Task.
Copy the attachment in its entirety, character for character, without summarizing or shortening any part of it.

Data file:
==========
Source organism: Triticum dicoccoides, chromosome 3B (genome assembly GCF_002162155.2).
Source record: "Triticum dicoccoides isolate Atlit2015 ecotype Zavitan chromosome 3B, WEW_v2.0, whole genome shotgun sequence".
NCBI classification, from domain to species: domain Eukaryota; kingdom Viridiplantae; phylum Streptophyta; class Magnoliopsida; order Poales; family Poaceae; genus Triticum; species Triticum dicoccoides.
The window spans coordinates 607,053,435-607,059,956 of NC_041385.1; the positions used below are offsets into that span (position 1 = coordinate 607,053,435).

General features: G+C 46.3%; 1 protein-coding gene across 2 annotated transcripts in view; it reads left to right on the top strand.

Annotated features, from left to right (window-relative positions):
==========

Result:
Source organism: Triticum dicoccoides, chromosome 3B (genome assembly GCF_002162155.2).
Source record: "Triticum dicoccoides isolate Atlit2015 ecotype Zavitan chromosome 3B, WEW_v2.0, whole genome shotgun sequence".
NCBI classification, from domain to species: domain Eukaryota; kingdom Viridiplantae; phylum Streptophyta; class Magnoliopsida; order Poales; family Poaceae; genus Triticum; species Triticum dicoccoides.
The window spans coordinates 607,053,435-607,059,956 of NC_041385.1; the positions used below are offsets into that span (position 1 = coordinate 607,053,435).

General features: G+C 46.3%; 1 protein-coding gene across 2 annotated transcripts in view; it reads left to right on the top strand.

Annotated features, from left to right (window-relative positions):